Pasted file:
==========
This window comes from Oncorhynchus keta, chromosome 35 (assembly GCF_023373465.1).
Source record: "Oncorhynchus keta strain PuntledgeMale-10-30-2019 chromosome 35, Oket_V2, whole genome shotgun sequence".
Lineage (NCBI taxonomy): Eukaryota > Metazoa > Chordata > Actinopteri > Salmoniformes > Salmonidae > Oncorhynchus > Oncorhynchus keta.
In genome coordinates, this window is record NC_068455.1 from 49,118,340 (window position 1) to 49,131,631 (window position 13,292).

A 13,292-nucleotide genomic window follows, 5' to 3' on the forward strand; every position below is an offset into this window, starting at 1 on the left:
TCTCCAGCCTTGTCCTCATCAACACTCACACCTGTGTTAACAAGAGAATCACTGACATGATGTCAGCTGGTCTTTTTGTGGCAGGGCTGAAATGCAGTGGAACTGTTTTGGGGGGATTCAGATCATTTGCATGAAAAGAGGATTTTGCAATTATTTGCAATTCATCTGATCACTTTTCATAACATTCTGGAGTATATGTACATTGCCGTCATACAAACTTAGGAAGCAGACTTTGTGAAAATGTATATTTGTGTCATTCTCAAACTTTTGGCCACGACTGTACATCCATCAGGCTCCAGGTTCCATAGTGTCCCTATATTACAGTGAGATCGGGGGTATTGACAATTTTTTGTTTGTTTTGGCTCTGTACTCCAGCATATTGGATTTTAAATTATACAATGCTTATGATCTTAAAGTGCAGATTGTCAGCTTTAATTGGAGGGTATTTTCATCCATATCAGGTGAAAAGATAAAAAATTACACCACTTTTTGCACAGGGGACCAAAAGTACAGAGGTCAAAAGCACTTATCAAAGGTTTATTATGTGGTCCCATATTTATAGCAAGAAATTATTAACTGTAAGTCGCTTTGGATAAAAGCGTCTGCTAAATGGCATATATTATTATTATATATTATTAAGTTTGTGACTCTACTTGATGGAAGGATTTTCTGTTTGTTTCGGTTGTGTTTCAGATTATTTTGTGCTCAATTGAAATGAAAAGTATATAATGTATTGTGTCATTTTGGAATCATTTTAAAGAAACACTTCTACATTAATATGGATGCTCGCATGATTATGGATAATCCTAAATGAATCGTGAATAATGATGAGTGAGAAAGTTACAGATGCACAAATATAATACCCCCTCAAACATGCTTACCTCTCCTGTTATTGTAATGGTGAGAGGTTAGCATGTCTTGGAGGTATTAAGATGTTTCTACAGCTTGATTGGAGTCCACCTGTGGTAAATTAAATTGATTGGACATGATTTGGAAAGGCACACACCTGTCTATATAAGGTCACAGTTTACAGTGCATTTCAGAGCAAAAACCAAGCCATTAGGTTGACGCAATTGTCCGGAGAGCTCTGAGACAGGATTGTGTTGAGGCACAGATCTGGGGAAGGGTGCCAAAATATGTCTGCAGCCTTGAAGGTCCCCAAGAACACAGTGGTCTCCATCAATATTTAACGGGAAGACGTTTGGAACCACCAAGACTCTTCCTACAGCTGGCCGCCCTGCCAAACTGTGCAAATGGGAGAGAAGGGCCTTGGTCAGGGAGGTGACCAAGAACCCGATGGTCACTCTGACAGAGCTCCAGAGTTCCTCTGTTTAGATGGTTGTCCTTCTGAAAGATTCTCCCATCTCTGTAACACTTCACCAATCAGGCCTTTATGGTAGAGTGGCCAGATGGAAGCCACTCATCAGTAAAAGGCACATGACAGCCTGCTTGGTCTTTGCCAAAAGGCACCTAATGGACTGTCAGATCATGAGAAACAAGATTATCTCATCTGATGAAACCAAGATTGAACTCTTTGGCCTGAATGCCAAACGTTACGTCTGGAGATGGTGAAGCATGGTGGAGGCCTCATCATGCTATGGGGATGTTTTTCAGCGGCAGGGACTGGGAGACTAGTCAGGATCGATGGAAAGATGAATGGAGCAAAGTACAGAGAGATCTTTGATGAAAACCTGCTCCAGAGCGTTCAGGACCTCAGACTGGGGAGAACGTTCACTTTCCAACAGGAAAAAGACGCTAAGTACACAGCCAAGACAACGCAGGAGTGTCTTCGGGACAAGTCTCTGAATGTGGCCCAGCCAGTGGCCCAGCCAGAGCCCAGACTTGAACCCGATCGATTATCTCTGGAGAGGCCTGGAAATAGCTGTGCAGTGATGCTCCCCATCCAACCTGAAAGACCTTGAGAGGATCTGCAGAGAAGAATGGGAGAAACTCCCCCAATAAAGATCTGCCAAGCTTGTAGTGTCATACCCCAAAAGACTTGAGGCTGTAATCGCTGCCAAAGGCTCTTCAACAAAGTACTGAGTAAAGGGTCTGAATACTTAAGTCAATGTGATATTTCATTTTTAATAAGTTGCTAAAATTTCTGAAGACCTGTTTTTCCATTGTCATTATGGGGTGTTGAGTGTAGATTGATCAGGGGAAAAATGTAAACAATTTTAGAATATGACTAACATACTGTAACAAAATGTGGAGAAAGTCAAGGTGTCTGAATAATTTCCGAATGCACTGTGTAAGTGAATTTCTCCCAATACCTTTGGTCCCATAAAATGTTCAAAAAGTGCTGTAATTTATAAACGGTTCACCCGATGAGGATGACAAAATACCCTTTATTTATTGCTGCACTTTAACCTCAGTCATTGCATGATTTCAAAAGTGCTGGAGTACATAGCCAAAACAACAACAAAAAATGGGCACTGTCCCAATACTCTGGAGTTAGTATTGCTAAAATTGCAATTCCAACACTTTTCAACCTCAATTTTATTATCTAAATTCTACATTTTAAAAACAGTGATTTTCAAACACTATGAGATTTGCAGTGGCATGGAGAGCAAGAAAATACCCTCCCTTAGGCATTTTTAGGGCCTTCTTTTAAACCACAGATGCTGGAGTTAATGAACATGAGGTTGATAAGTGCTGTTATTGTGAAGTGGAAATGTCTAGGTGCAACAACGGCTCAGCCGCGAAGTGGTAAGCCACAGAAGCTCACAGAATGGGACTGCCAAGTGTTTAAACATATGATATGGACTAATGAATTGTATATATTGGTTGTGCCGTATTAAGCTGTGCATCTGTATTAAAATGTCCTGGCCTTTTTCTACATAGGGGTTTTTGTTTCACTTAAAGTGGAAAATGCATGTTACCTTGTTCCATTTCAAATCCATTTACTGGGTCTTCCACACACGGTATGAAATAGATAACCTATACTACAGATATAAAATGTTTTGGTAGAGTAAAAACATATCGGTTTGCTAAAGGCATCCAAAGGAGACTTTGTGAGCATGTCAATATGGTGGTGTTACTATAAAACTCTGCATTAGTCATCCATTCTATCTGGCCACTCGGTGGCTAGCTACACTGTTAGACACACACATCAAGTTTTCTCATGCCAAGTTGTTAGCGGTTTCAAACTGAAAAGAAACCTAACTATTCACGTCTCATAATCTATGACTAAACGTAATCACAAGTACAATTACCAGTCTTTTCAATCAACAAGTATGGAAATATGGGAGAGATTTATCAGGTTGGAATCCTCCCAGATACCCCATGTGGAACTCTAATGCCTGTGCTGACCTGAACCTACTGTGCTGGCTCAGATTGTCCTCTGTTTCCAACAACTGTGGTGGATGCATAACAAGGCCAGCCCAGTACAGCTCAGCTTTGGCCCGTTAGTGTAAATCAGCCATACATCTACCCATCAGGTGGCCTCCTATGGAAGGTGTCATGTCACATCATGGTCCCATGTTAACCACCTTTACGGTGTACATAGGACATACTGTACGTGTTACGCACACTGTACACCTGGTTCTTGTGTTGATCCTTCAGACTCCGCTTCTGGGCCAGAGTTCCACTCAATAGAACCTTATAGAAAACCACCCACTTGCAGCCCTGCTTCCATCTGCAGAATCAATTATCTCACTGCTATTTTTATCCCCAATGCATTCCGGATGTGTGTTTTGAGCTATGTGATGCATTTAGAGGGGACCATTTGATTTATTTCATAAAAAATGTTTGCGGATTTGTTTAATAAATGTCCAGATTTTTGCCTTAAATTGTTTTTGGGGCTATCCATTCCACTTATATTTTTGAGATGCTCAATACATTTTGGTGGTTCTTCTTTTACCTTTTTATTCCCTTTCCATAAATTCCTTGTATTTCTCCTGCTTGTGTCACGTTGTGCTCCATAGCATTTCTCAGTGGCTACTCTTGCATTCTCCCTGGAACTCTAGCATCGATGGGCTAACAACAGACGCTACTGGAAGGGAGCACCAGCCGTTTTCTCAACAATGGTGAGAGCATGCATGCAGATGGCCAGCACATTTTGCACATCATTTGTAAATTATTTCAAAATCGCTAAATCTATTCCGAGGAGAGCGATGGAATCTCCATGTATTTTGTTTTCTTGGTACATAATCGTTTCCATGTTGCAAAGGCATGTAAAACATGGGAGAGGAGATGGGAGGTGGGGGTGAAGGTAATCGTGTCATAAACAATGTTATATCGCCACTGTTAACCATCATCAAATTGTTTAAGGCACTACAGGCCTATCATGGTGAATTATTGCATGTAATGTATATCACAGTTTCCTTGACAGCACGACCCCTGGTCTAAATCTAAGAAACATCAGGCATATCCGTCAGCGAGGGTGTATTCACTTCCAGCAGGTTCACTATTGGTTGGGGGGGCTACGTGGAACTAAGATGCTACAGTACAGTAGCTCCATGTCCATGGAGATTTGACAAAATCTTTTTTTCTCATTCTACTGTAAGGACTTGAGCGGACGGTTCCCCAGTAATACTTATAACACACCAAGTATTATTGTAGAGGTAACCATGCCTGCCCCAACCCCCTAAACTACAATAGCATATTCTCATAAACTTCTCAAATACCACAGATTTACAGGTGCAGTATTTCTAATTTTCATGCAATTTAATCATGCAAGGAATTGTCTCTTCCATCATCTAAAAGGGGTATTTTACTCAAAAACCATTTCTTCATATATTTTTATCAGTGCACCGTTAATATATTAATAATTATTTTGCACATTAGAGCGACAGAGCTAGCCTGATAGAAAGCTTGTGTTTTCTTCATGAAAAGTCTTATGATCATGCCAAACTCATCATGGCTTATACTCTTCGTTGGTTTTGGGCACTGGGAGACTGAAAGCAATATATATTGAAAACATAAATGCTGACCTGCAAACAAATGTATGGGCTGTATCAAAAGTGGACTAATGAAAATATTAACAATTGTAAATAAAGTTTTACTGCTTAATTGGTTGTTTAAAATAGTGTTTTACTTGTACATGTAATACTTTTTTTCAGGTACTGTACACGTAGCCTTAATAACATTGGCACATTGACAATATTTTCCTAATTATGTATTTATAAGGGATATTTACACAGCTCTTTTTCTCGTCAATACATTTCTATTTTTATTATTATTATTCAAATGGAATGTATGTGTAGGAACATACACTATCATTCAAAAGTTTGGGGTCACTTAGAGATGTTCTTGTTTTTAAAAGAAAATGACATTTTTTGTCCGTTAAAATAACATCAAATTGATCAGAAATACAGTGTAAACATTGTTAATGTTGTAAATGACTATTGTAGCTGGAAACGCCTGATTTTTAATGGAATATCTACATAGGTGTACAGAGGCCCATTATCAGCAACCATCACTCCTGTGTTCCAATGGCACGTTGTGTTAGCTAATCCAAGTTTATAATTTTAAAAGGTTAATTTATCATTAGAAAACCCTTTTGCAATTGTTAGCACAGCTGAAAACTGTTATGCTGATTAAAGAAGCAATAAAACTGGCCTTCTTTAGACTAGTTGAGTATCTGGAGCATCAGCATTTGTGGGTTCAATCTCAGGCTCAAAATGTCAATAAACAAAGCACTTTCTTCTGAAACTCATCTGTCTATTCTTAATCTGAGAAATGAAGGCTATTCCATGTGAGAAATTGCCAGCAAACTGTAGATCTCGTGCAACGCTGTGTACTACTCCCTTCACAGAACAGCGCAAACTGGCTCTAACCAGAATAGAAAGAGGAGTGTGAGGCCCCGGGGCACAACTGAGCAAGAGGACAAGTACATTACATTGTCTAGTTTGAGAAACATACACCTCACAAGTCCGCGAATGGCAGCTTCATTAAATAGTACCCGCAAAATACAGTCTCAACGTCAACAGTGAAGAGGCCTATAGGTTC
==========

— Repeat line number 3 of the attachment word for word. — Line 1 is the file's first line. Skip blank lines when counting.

Lineage (NCBI taxonomy): Eukaryota > Metazoa > Chordata > Actinopteri > Salmoniformes > Salmonidae > Oncorhynchus > Oncorhynchus keta.